Unmet social needs in early childhood have a huge impact on health care throughout life. Economic stability, education access and quality, health care access and quality, neighborhood and built environment, and social community context are the five domains that make up social determinants of health (SDOH) and that can shape children’s lives well into adulthood and across generations.
These conditions have long-lasting and wide-ranging consequences, including increased risk for chronic health conditions, behavioral problems and poor academic performance. Yet little research has asked parents, particularly low-income parents, for their perspectives about SDOH and how screenings can be implemented successfully. To help fill this gap, Public Agenda used the findings from our 2019 focus groups with low-income parents, summarized in the report It’s About Trust: Low Income Parents’ Perspectives on How Pediatricians Can Screen for Social Determinants of Health, to create a series of trainings for health care workers.
In partnership with United Hospital Fund’s Pediatrics for an Equitable Developmental Start Learning Network (PEDS), Public Agenda held a series of workshops with the PEDS Fellows. The fellowship is designed for early career physicians, nursing professionals, and clinical social workers in New York State who are on the frontlines of supporting families during the critical period of early childhood. The PEDS learning network aims to reduce inequities in childhood by increasing the number of primary care-based interventions that promote healthy development, address unmet social and developmental needs, and strengthen families.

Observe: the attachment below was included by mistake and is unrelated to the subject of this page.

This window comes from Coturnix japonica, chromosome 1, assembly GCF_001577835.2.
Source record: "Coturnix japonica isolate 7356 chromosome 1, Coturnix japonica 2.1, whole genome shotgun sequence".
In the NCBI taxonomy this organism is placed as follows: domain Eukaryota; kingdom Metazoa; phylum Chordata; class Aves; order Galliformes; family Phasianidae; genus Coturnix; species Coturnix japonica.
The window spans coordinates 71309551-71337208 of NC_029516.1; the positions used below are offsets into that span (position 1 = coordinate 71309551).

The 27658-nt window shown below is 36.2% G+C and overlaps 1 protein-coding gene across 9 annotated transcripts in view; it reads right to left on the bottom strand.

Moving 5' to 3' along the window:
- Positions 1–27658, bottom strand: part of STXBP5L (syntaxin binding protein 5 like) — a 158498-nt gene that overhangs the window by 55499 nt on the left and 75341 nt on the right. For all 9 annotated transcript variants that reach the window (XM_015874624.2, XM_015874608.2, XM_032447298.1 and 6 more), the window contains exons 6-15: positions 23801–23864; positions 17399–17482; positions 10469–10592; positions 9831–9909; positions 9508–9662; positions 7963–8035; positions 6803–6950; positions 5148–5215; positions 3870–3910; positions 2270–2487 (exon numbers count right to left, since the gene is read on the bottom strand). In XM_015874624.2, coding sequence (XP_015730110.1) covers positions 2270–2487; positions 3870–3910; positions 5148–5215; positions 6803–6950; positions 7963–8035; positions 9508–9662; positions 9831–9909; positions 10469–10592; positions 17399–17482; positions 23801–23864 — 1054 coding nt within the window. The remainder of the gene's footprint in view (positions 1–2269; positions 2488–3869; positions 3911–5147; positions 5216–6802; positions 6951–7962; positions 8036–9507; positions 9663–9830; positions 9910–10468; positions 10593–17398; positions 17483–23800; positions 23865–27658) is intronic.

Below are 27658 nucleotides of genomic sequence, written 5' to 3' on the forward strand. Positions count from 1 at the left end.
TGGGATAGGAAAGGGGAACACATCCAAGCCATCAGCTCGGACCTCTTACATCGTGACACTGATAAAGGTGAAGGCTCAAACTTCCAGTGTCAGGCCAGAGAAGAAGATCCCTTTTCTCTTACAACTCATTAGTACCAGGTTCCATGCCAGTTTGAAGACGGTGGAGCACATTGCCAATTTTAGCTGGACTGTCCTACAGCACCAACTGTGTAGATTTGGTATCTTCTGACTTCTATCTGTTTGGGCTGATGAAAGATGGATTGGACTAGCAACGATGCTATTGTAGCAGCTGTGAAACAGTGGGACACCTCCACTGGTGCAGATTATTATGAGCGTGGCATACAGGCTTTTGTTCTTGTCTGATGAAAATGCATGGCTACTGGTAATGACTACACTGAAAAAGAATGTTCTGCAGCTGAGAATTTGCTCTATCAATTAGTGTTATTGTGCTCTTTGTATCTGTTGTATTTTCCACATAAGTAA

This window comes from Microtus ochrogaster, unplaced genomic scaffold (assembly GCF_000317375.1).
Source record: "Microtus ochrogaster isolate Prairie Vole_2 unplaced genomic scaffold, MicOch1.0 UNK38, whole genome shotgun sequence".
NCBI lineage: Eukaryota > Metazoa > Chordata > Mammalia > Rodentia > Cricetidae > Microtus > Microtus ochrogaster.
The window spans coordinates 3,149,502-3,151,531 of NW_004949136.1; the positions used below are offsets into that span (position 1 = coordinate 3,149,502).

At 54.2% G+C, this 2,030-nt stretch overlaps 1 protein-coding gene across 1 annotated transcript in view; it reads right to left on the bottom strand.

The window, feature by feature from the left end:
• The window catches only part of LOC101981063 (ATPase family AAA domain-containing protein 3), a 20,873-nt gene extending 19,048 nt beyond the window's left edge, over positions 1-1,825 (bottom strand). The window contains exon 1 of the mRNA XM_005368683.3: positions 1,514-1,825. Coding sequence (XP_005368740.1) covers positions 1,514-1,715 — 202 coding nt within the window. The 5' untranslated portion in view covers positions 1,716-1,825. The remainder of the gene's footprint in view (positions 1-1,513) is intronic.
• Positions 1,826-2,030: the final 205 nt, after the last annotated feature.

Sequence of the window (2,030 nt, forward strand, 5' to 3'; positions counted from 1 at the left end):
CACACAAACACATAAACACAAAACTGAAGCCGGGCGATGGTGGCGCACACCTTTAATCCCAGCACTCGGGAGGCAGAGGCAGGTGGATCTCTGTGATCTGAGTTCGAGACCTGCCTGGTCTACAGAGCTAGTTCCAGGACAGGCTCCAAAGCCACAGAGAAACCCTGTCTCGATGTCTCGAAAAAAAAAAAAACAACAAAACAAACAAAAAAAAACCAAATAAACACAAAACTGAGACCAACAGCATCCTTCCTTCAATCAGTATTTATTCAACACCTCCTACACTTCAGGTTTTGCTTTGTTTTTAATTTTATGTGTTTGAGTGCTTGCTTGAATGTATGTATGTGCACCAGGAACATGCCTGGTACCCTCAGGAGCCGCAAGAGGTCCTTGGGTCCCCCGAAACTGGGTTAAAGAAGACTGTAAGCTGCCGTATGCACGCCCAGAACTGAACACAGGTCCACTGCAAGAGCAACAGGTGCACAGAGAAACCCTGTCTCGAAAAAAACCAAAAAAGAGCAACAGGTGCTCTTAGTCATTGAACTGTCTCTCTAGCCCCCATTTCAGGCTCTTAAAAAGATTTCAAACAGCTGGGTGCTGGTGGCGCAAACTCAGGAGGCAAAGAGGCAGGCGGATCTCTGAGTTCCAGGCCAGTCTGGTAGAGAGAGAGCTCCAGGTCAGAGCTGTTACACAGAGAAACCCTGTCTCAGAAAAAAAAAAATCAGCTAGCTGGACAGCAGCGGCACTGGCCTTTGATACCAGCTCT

The Public Agenda workshops presented key findings from the research, including parents’ recommendations about how pediatricians can ask about sensitive social needs in ways that build trust, show respect, maintain confidentiality and avoid stigmatizing or alienating parents.
The workshops also laid out best practices for community engagement. This included techniques that fellows could use to understand and connect with patients and families, an overview of digital engagement tools that medical professionals have found helpful during the pandemic, and advice on how to structure online interactions.
These tools are available to help healthcare staff to create a space where families feel comfortable sharing personal information. This is key to both individual and community health outcomes, particularly in marginalized communities, where people are more likely to come to institutions with a lower level of trust.